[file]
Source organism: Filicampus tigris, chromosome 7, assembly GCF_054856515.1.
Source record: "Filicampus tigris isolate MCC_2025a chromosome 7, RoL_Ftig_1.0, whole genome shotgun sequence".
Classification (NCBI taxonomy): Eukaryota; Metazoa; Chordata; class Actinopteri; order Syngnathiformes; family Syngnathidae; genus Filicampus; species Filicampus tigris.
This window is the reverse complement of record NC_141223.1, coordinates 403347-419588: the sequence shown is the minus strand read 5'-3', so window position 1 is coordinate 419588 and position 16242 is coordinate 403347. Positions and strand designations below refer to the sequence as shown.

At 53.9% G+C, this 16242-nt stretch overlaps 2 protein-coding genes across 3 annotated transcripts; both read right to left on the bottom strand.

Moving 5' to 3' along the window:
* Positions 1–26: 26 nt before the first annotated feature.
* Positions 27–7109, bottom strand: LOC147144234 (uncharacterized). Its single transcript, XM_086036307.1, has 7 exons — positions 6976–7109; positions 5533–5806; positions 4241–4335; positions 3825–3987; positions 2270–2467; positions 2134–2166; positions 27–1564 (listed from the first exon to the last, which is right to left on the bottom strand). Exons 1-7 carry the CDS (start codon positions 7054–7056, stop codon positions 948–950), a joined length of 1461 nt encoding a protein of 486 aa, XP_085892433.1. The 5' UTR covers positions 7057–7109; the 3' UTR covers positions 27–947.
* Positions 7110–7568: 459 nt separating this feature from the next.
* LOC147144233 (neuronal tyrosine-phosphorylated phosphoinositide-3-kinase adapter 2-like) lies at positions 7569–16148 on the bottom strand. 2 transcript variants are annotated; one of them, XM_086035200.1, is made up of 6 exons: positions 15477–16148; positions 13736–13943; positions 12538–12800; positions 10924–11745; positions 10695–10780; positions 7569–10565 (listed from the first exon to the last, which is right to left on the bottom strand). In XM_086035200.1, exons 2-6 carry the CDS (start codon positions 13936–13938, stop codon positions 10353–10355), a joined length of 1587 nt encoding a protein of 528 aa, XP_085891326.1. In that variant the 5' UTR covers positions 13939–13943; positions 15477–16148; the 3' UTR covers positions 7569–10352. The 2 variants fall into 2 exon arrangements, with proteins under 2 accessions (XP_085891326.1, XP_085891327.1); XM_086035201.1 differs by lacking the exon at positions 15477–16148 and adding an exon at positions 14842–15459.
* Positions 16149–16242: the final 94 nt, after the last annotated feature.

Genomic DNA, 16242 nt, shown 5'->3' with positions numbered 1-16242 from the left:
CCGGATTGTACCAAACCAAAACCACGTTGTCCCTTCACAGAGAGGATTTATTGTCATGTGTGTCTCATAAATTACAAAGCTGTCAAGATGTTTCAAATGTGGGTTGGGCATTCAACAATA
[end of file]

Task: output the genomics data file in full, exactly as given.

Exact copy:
Source organism: Filicampus tigris, chromosome 7, assembly GCF_054856515.1.
Source record: "Filicampus tigris isolate MCC_2025a chromosome 7, RoL_Ftig_1.0, whole genome shotgun sequence".
Classification (NCBI taxonomy): Eukaryota; Metazoa; Chordata; class Actinopteri; order Syngnathiformes; family Syngnathidae; genus Filicampus; species Filicampus tigris.
This window is the reverse complement of record NC_141223.1, coordinates 403347-419588: the sequence shown is the minus strand read 5'-3', so window position 1 is coordinate 419588 and position 16242 is coordinate 403347. Positions and strand designations below refer to the sequence as shown.

At 53.9% G+C, this 16242-nt stretch overlaps 2 protein-coding genes across 3 annotated transcripts; both read right to left on the bottom strand.

Moving 5' to 3' along the window:
* Positions 1–26: 26 nt before the first annotated feature.
* Positions 27–7109, bottom strand: LOC147144234 (uncharacterized). Its single transcript, XM_086036307.1, has 7 exons — positions 6976–7109; positions 5533–5806; positions 4241–4335; positions 3825–3987; positions 2270–2467; positions 2134–2166; positions 27–1564 (listed from the first exon to the last, which is right to left on the bottom strand). Exons 1-7 carry the CDS (start codon positions 7054–7056, stop codon positions 948–950), a joined length of 1461 nt encoding a protein of 486 aa, XP_085892433.1. The 5' UTR covers positions 7057–7109; the 3' UTR covers positions 27–947.
* Positions 7110–7568: 459 nt separating this feature from the next.
* LOC147144233 (neuronal tyrosine-phosphorylated phosphoinositide-3-kinase adapter 2-like) lies at positions 7569–16148 on the bottom strand. 2 transcript variants are annotated; one of them, XM_086035200.1, is made up of 6 exons: positions 15477–16148; positions 13736–13943; positions 12538–12800; positions 10924–11745; positions 10695–10780; positions 7569–10565 (listed from the first exon to the last, which is right to left on the bottom strand). In XM_086035200.1, exons 2-6 carry the CDS (start codon positions 13936–13938, stop codon positions 10353–10355), a joined length of 1587 nt encoding a protein of 528 aa, XP_085891326.1. In that variant the 5' UTR covers positions 13939–13943; positions 15477–16148; the 3' UTR covers positions 7569–10352. The 2 variants fall into 2 exon arrangements, with proteins under 2 accessions (XP_085891326.1, XP_085891327.1); XM_086035201.1 differs by lacking the exon at positions 15477–16148 and adding an exon at positions 14842–15459.
* Positions 16149–16242: the final 94 nt, after the last annotated feature.

Genomic DNA, 16242 nt, shown 5'->3' with positions numbered 1-16242 from the left:
CCGGATTGTACCAAACCAAAACCACGTTGTCCCTTCACAGAGAGGATTTATTGTCATGTGTGTCTCATAAATTACAAAGCTGTCAAGATGTTTCAAATGTGGGTTGGGCATTCAACAATA